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‘Green’ burials on the rise

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Pam Wright

When it comes to the disposal of their earthly remains, North Americans are increasingly going green.

That’s the word from Allan McKeown — a local celebrant who has officiated at more than 450 funerals in the last 12 years.

In a recent talk to the Sarnia-Lambton Golden K Kiwanis club, McKeown outlined emerging death-care options that are becoming popular with the environmentally friendly.

While slow to catch on in Canada, natural or “green” burials, have taken off in Europe and a move is afoot to make them available in every state.

The practice is more in tune with the “ashes to ashes, dust to dust” teaching of the Bible, McKeown explained, as it eschews anything that interferes with nature’s progress.

In green burial, no embalming fluid is used, McKeown said. The dead are shrouded in natural fabric and if a casket is used at all, it’s biodegradable.

No concrete or steel vaults are constructed.

When bodies are placed in the ground in green burial, McKeown said they’re left to return to the earth. Trees are sometimes planted but no headstones are allowed.

“We emulate nature because nature is really good at death,” McKeown told the gathering.

No Canadian statistics are available, but in the U.S., McKeown said 20 million litres of embalming fluid goes into the ground each year, along with vast amounts of steel and wood.

Another emerging option — currently available only in Ontario in Smith Falls — is alkaline hydrolysis. McKeown likens the water cremation method to a “warm jacuzzi” — liquefying the body, leaving only bones.

Ideally, McKeown said he would chose green burial but it’s not available in Sarnia-Lambton. Instead, he has chosen cremation — a method he can’t fully endorse because of heavy carbon footprint.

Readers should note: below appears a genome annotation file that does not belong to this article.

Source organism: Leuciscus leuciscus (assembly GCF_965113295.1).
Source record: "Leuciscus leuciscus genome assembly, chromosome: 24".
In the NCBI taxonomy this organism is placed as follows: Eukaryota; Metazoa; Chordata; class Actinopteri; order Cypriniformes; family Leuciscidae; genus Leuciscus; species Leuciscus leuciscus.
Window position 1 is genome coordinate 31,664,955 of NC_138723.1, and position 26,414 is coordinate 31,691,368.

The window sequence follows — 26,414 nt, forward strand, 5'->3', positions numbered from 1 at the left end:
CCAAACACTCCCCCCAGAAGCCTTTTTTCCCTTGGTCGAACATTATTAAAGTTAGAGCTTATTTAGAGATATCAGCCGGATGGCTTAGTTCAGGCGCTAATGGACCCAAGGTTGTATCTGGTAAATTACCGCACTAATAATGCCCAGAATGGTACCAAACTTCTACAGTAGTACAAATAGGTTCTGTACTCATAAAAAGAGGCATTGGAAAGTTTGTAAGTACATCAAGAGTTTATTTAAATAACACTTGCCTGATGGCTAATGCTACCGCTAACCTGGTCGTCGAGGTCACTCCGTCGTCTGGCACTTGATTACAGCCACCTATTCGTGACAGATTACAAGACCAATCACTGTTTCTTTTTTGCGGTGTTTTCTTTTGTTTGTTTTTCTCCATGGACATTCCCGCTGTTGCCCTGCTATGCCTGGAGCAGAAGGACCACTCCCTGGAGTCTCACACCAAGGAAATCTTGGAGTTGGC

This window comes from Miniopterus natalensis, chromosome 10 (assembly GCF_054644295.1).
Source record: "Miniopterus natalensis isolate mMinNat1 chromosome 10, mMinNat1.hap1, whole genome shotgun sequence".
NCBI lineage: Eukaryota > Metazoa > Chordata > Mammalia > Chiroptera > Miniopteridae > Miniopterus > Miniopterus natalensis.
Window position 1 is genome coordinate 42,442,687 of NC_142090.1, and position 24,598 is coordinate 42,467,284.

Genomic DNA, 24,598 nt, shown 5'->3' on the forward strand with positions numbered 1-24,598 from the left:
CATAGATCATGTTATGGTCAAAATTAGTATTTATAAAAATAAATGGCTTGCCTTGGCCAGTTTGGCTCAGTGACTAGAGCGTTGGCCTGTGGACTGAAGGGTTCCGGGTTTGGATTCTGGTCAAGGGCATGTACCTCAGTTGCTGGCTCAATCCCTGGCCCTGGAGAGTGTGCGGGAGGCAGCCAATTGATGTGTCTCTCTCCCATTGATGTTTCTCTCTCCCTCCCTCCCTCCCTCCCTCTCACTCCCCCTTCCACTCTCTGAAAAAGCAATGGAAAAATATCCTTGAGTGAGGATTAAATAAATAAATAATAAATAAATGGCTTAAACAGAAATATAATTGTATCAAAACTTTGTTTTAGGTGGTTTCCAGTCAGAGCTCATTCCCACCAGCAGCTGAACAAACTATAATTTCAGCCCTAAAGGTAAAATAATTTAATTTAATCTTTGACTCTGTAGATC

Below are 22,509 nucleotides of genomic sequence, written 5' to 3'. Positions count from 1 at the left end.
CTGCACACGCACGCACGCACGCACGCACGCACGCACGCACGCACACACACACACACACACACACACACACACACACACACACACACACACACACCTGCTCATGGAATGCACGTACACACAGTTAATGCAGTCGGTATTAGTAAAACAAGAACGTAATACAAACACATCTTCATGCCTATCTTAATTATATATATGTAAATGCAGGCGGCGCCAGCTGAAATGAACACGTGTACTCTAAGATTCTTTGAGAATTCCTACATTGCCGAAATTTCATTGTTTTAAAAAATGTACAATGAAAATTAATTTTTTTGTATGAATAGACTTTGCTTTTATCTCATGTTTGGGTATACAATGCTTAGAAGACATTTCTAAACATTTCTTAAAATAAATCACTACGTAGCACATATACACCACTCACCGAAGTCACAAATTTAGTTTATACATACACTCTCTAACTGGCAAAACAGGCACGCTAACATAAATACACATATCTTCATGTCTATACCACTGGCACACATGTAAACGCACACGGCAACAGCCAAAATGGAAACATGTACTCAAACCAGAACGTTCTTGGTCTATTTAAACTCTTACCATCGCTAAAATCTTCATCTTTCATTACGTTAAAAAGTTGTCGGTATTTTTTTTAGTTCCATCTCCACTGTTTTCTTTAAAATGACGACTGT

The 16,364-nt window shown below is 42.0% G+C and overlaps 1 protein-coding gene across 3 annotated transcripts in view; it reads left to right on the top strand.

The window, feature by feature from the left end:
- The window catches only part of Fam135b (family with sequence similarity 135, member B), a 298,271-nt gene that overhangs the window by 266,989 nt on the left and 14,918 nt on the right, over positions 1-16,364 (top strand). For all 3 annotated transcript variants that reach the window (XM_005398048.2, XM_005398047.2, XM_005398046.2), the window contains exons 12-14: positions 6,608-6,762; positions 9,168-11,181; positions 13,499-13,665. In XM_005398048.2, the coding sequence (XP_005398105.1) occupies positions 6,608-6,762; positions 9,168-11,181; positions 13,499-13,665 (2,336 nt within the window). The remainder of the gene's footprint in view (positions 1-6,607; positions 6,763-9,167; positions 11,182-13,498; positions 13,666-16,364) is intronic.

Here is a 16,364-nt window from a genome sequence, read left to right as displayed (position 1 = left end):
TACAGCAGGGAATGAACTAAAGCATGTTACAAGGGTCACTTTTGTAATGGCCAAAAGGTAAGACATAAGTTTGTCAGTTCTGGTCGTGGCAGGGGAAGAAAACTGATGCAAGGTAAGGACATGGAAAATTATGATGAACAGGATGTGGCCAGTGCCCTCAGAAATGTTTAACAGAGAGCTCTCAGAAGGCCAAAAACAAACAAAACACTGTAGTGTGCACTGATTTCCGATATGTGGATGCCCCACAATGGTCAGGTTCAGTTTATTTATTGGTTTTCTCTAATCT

The 20th century has seen massive changes in how society deals with its dead. McKeown says families were primarily responsible for the process but this became the responsibility of funeral homes by mid-century.

Preplanning your funeral is a way to lessen the pain for your loved ones, McKeown says, as they don’t have to make emotionally charged grief-stricken decisions.

Some of the larger North America funeral companies are shareholder driven, however McKeown says the majority of local homes are family owned and operated.

When it comes to dying, McKeown likes to quote Woody Allen.

“It’s not that I’m afraid of death, I just don’t want to be there when it happens,” the filmmaker says.

“Everyone needs to have the conversation,” McKeown noted. “We’re living in a death denial society, but we’re all going to sail into the sunset.”

For the most part, McKeown said he doesn’t fear death itself, but he is afraid he may not have a “good death.”

He doesn’t want to suffer unnecessarily from a debilitating terminal condition, which has led him to be an advocate of Canadians having end-of-life choices.

“I believe it’s a basic human right to die with dignity,” he said.




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